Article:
IN the 1860s the King of Siam--in his attempt to bring Western culture to his country--engages Anna Leonowens, an attractive English schoolteacher, to teach his royal princes and princesses. On arriving in Siam with her son, Louis, she tries to allay her own fears and those of her son by whistling a tune ("I Whistle a Happy Tune"). Once in the palace, Anna is shocked to learn that she and her son will not get a house of their own as had been promised her by the King. She is also witness to the arrival of Tuptim, brought from Burma by Lun Tha, as a gift to the King of Siam. The King is pleased with Tuptim, and turns a deaf ear to Anna's complaints about having to live in the palace. He then summons his sixty-seven princes to meet Anna. They file in in an impressive procession ("March of the Royal Siamese Children"). After they leave, Lady Thiang arouses Anna's sympathy for Tuptim by explaining that Tuptim and Lun Tha are deeply in love, and that once Lun Tha returns to Burma they will never again see each other. Anna can be duly sympathetic, for she can never forget how much she had loved her husband Tom, now dead ("Hello, Young Lovers").
In the palace grounds the King confesses that he is not sure of anything at all, that he does not know how much his children should be taught, and what is right or wrong ("A Puzzlement"). But Anna has no such qualms. After she and the children become acquainted with each other ("Getting to Know You"), a unique bond of sympathy and affection develops between teacher and pupils. Nevertheless, Anna is unhappy, still determined to live with her son, not in the palace like a menial, but in a house of their own. She confides her feelings to the King in no uncertain terms, and the King just as forcefully reminds her that she is just a servant and must behave like one. The exchange so upsets Anna that she leaves the King in a huff. In her bedroom she gives vent to her rage ("Shall I Tell You What I Think of You?"). Meanwhile, Tuptim and Lun Tha meet secretly in the darkness of the palace garden to exchange love vows ("We Kiss in a Shadow").
A crisis is developing in Siam. An agent in Singapore has discovered letters to the British describing the King of Siam as a barbarian and suggesting that Siam be made a protectorate. This information upsets Anna to no end, for despite her differences with the King, she has come to admire him and cannot tolerate his being called a barbarian ("This Is a Man"). She comes to the King's study to apologize to him for having lost her temper. When the King tells her of his political difficulties and advises her that Sir Edward Ramsey and other high-ranking English men and women are coming to visit Siam and judge for themselves, Anna suggests that they be entertained in grand style, but with a European dinner and ball, and with all the Siamese princes and princesses wearing European dress. In another part of the palace, while this is going on, Lun Tha and Tuptim are making plans to run away together ("I Have Dreamed").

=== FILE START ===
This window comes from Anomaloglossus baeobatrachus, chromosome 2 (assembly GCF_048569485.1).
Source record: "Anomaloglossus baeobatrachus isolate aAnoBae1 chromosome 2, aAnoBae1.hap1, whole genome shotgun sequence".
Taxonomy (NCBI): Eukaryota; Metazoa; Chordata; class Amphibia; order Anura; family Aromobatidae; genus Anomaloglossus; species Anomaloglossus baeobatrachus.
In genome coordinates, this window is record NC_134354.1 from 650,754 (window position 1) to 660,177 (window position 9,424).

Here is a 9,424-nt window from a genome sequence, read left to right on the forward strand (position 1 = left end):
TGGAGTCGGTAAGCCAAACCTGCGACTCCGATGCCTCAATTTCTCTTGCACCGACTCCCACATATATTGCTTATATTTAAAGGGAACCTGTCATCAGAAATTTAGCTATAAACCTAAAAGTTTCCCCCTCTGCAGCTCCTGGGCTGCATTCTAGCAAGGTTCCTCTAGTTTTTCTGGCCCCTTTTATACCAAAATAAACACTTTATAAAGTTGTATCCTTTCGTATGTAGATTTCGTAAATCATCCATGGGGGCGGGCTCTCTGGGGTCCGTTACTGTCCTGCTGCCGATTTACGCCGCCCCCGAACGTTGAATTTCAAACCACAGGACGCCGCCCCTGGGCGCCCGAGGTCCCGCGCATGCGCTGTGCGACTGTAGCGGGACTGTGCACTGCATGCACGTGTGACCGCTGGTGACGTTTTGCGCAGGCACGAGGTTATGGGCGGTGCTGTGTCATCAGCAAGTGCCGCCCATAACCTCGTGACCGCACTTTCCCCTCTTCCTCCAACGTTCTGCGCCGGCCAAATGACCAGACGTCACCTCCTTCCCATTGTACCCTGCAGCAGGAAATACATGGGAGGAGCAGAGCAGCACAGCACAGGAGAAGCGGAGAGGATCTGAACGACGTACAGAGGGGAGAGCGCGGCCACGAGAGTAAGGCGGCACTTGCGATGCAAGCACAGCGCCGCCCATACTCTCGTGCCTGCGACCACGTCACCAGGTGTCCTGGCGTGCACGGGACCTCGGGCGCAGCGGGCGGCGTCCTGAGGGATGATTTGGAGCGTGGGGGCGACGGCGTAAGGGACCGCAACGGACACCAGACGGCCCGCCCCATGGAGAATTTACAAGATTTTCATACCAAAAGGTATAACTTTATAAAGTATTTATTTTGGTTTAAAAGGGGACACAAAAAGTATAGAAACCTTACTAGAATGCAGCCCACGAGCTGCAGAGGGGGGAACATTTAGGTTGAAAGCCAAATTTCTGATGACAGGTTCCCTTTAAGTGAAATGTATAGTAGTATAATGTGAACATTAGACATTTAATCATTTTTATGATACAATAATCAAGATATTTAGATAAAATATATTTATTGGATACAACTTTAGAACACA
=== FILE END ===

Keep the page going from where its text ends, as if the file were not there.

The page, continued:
The visiting English are entertained with a monster ball and with a ballet, "The Small House of Uncle Thomas", in which Uncle Tom's Cabin is translated in terms of the Siamese dance. The visit is a huge success: Sir Edward needs no further proof that he is dealing here with cultured and sensitive people and not with barbarians. Both Anna and the King are exhilirated by the success of their efforts, which encourages Anna to describe to the King some other European customs, such as social dancing ("Shall We Dance?"). Suddenly Tuptim is brought to the King. She has been caught red-handed trying to escape. The King orders that she be whipped, but Anna fiercely takes her part and prevents the King from carrying out this order. Lun Tha, however, has been killed.
By now Anna feels that she can stay in Siam no longer, and makes preparations to return to England. But before she can leave, the King falls seriously ill. On his death-bed the King implores her to stay on in Siam, promising to meet any conditions she might impose. When the royal children join in this entreaty, Anna cannot find it in her heart to leave a country, a people and, most of all, the pupils she has come to love.
It took considerable courage for Rodgers and Hammerstein to adapt Margaret Landon's novel for the musical stage. Here was a story in which no love interest involved the two leading characters, and which ends with the death of the hero. The authors met their challenge without equivocations. They created a picture of the East with dignity, and without resorting to any of the clichés so long identifying the Orient in musical comedy. Lyrics, dialogue, music, settings, costumes represented to one critic (Danton Walker) "a flowering of all the arts of the theater". In The King and I, as Richard Watts, Jr., pointed out, we see "an East of frank and unashamed romance, seen through the eyes of ... theatrical artists of rare taste and creative power."
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